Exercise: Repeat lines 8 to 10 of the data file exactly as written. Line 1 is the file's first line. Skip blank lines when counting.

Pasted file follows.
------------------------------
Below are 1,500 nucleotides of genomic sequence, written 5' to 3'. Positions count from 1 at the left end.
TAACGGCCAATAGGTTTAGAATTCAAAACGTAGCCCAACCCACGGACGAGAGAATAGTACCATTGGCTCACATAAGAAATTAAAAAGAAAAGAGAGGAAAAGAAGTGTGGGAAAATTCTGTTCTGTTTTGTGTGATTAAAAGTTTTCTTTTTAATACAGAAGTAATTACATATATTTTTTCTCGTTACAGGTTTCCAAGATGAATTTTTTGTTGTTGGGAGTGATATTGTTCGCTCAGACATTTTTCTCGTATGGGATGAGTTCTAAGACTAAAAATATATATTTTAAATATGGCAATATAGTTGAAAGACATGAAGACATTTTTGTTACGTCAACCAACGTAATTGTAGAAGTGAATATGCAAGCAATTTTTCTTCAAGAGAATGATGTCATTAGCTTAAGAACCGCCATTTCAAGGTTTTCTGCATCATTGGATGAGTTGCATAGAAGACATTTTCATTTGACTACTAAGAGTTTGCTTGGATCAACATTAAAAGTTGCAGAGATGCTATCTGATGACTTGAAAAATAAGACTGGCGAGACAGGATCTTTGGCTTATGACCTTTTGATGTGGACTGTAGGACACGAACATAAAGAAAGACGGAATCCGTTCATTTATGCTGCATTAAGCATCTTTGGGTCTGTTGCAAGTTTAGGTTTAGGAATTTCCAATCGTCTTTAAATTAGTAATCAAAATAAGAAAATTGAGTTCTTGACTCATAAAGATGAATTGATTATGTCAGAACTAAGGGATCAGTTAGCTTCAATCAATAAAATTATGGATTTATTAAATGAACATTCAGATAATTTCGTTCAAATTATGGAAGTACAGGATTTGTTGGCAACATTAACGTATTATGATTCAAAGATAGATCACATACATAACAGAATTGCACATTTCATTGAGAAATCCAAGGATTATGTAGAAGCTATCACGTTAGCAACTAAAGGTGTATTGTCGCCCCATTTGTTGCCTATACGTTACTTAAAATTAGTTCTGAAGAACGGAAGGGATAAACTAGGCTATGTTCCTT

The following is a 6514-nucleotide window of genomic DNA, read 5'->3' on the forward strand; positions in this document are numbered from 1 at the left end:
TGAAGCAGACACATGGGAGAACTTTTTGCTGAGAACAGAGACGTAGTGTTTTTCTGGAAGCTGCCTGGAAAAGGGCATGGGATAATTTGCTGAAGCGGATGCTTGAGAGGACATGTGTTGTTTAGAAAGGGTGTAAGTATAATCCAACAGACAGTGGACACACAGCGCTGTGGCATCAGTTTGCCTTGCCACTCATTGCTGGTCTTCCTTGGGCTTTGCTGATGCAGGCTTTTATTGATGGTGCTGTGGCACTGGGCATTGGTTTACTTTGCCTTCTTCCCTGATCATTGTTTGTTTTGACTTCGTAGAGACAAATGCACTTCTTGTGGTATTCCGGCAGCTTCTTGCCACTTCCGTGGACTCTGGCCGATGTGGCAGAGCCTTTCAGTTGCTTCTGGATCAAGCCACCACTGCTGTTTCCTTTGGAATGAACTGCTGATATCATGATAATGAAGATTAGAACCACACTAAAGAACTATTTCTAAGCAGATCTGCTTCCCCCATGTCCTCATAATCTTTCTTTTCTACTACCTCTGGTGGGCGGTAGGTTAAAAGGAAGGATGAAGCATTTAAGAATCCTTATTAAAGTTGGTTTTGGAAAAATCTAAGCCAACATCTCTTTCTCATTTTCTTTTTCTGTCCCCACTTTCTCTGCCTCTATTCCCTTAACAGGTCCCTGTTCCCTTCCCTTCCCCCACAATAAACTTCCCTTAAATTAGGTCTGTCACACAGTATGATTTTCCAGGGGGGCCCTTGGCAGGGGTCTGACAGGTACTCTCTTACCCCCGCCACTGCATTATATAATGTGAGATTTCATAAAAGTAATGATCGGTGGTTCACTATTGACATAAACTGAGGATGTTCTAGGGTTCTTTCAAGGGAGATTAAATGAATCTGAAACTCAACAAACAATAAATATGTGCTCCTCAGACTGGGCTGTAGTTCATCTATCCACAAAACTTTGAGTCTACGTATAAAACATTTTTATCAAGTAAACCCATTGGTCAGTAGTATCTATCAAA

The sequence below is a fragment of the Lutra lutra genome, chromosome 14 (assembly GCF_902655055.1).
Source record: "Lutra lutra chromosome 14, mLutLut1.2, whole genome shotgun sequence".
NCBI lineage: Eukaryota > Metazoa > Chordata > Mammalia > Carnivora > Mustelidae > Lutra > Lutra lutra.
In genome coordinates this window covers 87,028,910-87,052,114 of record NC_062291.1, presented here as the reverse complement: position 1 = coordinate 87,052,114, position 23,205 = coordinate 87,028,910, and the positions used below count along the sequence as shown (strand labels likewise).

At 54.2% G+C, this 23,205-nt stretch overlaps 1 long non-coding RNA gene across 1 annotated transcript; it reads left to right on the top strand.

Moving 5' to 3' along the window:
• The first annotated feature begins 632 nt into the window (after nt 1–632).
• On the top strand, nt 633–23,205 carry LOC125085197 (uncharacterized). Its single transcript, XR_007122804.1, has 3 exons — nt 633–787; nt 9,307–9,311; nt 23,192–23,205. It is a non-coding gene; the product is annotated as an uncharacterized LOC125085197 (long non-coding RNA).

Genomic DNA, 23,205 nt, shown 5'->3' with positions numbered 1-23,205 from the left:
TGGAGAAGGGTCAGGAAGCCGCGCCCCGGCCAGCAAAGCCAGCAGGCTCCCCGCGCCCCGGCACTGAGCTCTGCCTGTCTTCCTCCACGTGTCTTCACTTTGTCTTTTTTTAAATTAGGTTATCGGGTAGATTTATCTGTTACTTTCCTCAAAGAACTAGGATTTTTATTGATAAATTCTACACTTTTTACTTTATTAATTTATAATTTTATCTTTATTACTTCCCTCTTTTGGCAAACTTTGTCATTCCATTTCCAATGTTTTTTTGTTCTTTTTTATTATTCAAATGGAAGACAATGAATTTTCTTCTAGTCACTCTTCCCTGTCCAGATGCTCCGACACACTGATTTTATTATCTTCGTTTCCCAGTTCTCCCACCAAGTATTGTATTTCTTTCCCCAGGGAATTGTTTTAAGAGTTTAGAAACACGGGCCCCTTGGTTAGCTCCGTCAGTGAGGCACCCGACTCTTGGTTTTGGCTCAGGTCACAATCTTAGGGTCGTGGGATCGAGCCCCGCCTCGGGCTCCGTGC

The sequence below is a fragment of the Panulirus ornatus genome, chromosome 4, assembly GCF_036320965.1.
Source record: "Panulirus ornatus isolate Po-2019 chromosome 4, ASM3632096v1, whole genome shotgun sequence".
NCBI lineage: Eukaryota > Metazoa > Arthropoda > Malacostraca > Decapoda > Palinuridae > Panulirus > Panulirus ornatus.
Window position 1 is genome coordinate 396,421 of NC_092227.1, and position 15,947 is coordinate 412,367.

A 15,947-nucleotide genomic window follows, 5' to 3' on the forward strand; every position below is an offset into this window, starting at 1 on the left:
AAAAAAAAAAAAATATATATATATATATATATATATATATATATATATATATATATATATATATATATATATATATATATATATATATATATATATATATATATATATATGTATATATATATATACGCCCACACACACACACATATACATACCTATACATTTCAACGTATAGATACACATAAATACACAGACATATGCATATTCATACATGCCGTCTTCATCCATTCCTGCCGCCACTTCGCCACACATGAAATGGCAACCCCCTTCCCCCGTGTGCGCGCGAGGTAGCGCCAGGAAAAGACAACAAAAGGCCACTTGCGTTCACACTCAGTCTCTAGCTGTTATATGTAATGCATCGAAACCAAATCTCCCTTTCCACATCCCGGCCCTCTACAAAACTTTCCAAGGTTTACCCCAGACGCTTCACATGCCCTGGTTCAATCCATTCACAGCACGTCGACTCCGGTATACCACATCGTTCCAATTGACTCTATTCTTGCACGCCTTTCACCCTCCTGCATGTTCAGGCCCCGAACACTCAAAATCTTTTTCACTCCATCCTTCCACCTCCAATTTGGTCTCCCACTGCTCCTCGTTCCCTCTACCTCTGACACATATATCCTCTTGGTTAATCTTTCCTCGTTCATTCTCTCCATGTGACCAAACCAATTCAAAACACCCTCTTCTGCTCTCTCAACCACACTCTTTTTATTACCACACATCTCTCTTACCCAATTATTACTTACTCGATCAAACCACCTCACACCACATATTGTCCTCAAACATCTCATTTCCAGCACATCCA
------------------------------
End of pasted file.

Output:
In genome coordinates this window covers 87,028,910-87,052,114 of record NC_062291.1, presented here as the reverse complement: position 1 = coordinate 87,052,114, position 23,205 = coordinate 87,028,910, and the positions used below count along the sequence as shown (strand labels likewise).

At 54.2% G+C, this 23,205-nt stretch overlaps 1 long non-coding RNA gene across 1 annotated transcript; it reads left to right on the top strand.

Moving 5' to 3' along the window: